Israeli missile strikes disable Syrian airport in Damascus

The Israeli army fired missiles at the Syrian capital’s international airport on Monday morning, knocking it out of service and killing two soldiers and wounding two others, the Syrian army said.

The attack, the second in seven months to disable Damascus International Airport, caused property damage in a nearby area, the army said, without giving further details.

Israel has targeted airports and ports in government-controlled parts of Syria in an apparent attempt to prevent arms deliveries from Iran to Tehran-backed militant groups, including Lebanon’s Hezbollah.

An opposition war monitor reported that the Israeli strikes hit the airport as well as an arms depot near the facility south of Damascus. The Britain-based Syrian Observatory for Human Rights said four people were killed in the strike.

There was no comment from Israel.

On June 10, Israeli airstrikes that hit Damascus International Airport caused extensive damage to infrastructure and runways. It reopened two weeks later after repairs.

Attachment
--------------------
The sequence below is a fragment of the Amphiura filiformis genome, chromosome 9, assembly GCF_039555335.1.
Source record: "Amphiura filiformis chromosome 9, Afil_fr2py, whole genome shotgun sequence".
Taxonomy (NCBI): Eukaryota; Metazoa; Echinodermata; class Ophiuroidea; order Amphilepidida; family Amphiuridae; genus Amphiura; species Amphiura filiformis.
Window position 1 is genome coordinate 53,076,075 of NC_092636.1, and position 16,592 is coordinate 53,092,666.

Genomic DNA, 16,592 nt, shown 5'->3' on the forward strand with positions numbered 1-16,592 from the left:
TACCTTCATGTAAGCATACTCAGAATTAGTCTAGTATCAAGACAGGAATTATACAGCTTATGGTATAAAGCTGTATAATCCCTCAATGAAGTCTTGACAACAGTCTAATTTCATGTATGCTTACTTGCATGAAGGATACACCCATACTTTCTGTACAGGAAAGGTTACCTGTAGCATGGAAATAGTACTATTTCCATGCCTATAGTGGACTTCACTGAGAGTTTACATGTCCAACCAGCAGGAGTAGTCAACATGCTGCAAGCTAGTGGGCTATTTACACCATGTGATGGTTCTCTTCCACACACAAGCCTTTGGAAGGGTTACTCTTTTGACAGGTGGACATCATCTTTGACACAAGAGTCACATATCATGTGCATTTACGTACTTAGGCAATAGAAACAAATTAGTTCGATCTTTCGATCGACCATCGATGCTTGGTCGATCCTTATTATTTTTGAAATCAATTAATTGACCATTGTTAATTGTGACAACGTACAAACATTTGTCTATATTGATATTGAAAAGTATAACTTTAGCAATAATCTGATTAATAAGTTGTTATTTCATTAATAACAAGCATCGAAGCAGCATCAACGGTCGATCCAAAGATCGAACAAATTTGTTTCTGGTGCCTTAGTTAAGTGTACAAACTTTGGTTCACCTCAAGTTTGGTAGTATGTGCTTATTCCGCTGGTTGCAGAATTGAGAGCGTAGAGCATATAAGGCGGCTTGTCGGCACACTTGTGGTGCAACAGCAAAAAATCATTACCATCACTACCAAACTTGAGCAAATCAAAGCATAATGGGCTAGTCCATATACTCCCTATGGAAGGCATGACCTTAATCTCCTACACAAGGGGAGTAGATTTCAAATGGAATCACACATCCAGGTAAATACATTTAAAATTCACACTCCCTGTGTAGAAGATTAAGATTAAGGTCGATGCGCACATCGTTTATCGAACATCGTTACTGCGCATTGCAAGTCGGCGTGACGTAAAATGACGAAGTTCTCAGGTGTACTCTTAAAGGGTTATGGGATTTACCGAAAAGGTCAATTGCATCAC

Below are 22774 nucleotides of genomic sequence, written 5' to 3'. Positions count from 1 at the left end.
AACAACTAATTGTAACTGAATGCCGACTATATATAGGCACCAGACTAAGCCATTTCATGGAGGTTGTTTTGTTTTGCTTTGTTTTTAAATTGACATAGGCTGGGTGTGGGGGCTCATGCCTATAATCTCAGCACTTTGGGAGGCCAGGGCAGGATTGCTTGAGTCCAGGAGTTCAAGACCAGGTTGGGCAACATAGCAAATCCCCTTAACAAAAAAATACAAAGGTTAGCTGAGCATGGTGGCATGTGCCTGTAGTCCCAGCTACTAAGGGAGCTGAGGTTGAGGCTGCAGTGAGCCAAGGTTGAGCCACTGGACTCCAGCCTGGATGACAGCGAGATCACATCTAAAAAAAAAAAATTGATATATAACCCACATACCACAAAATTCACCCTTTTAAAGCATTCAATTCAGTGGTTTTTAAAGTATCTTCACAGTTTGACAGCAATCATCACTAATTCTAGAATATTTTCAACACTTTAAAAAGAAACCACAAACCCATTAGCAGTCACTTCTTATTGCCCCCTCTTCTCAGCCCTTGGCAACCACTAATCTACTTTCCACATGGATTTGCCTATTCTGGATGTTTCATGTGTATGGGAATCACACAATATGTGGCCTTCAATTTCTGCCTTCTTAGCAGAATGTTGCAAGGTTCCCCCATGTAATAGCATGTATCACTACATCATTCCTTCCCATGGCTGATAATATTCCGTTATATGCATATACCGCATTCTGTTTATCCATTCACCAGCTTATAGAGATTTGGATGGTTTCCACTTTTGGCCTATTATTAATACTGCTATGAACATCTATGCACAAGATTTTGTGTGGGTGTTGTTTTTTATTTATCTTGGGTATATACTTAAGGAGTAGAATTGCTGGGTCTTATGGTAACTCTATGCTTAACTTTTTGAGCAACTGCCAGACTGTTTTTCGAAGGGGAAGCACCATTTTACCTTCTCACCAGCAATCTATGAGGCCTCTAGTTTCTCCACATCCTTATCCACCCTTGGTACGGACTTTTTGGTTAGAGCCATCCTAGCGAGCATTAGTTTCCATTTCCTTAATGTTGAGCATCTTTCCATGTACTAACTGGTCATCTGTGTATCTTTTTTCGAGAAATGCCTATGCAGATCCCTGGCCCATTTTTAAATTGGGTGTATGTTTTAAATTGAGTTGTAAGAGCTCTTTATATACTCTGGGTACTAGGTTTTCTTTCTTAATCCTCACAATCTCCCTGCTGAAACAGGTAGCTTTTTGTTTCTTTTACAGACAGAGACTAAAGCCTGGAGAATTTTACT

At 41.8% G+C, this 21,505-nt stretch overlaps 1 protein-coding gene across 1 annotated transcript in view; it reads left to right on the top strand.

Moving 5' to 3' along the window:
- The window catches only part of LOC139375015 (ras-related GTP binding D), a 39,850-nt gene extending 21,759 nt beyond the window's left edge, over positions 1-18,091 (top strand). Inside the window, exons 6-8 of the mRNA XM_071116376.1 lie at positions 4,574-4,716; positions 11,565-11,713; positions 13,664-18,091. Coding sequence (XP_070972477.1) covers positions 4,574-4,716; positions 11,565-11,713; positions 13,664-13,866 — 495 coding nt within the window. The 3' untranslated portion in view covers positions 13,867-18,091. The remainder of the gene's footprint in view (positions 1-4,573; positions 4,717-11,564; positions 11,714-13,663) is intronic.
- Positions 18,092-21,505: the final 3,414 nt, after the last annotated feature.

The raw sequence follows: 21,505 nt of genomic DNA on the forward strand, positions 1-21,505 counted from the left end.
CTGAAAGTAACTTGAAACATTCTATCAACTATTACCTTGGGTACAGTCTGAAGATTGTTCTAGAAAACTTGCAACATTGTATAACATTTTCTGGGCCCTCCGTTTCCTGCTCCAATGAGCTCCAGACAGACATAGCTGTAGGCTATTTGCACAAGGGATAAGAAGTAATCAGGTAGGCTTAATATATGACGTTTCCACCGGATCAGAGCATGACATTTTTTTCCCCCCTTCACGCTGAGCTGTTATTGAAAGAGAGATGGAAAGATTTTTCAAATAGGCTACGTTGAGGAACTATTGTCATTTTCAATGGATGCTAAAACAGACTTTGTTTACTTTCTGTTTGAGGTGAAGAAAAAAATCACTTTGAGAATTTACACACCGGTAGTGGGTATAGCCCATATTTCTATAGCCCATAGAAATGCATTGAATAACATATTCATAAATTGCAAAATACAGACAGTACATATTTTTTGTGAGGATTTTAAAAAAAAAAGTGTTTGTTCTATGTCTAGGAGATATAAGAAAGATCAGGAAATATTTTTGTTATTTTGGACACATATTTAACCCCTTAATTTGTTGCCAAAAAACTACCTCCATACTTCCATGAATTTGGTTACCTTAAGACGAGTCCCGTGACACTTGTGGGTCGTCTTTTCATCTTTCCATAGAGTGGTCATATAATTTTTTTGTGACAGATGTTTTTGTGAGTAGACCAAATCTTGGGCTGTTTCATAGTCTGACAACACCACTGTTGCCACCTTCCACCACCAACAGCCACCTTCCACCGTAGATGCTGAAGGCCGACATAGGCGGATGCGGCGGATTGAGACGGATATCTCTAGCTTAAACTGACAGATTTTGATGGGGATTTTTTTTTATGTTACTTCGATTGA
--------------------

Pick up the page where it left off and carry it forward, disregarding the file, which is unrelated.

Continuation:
In September, Israeli airstrikes hit the international airport in the northern city of Aleppo, Syria’s largest and once commercial hub, also knocking it out of service for days.

Israel has targeted airports in government-controlled parts of Syria in an apparent attempt to prevent Iran’s arms shipments to Tehran-backed militant groups.
AFP via Getty Images

In late 2021, Israeli warplanes fired missiles that hit the port of Latakia, hitting containers and starting a huge fire.

Israel has carried out hundreds of strikes on targets inside government-controlled parts of Syria in recent years, but rarely acknowledges or discusses such operations.

Israel, however, has acknowledged that it was targeting bases of militant groups allied with Iran, such as Lebanon’s Hezbollah, which has sent thousands of fighters to support Syrian President Bashar Assad’s forces.

Thousands of Iranian-backed fighters have joined Syria’s 11-year civil war and helped tip the balance of power in Assad’s favor.

Israel says an Iranian presence on its northern border is a red line that justifies its strikes on facilities and weapons inside Syria.


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